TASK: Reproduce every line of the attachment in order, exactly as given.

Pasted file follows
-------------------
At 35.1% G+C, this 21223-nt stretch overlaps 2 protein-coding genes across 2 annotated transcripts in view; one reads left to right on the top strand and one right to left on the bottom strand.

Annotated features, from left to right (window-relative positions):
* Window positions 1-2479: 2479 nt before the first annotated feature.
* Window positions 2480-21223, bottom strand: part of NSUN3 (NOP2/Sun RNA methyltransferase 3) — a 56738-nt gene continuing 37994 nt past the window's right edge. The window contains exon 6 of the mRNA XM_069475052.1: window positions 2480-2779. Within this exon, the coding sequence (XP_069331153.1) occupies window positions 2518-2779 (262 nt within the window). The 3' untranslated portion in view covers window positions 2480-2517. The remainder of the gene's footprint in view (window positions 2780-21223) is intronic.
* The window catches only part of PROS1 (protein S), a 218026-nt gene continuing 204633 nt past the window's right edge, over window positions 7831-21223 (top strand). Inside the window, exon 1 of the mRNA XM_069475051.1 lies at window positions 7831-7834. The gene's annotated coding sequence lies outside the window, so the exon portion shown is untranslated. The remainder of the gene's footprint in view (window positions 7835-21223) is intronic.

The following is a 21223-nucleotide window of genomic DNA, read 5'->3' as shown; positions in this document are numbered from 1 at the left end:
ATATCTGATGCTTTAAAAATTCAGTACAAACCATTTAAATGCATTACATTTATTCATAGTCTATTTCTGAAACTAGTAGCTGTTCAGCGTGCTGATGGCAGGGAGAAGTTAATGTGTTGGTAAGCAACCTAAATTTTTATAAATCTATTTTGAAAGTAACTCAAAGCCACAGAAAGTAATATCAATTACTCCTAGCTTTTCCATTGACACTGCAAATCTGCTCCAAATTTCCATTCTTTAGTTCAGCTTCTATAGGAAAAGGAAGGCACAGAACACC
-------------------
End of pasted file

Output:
At 35.1% G+C, this 21223-nt stretch overlaps 2 protein-coding genes across 2 annotated transcripts in view; one reads left to right on the top strand and one right to left on the bottom strand.

Annotated features, from left to right (window-relative positions):
* Window positions 1-2479: 2479 nt before the first annotated feature.
* Window positions 2480-21223, bottom strand: part of NSUN3 (NOP2/Sun RNA methyltransferase 3) — a 56738-nt gene continuing 37994 nt past the window's right edge. The window contains exon 6 of the mRNA XM_069475052.1: window positions 2480-2779. Within this exon, the coding sequence (XP_069331153.1) occupies window positions 2518-2779 (262 nt within the window). The 3' untranslated portion in view covers window positions 2480-2517. The remainder of the gene's footprint in view (window positions 2780-21223) is intronic.
* The window catches only part of PROS1 (protein S), a 218026-nt gene continuing 204633 nt past the window's right edge, over window positions 7831-21223 (top strand). Inside the window, exon 1 of the mRNA XM_069475051.1 lies at window positions 7831-7834. The gene's annotated coding sequence lies outside the window, so the exon portion shown is untranslated. The remainder of the gene's footprint in view (window positions 7835-21223) is intronic.

The following is a 21223-nucleotide window of genomic DNA, read 5'->3' as shown; positions in this document are numbered from 1 at the left end:
ATATCTGATGCTTTAAAAATTCAGTACAAACCATTTAAATGCATTACATTTATTCATAGTCTATTTCTGAAACTAGTAGCTGTTCAGCGTGCTGATGGCAGGGAGAAGTTAATGTGTTGGTAAGCAACCTAAATTTTTATAAATCTATTTTGAAAGTAACTCAAAGCCACAGAAAGTAATATCAATTACTCCTAGCTTTTCCATTGACACTGCAAATCTGCTCCAAATTTCCATTCTTTAGTTCAGCTTCTATAGGAAAAGGAAGGCACAGAACACC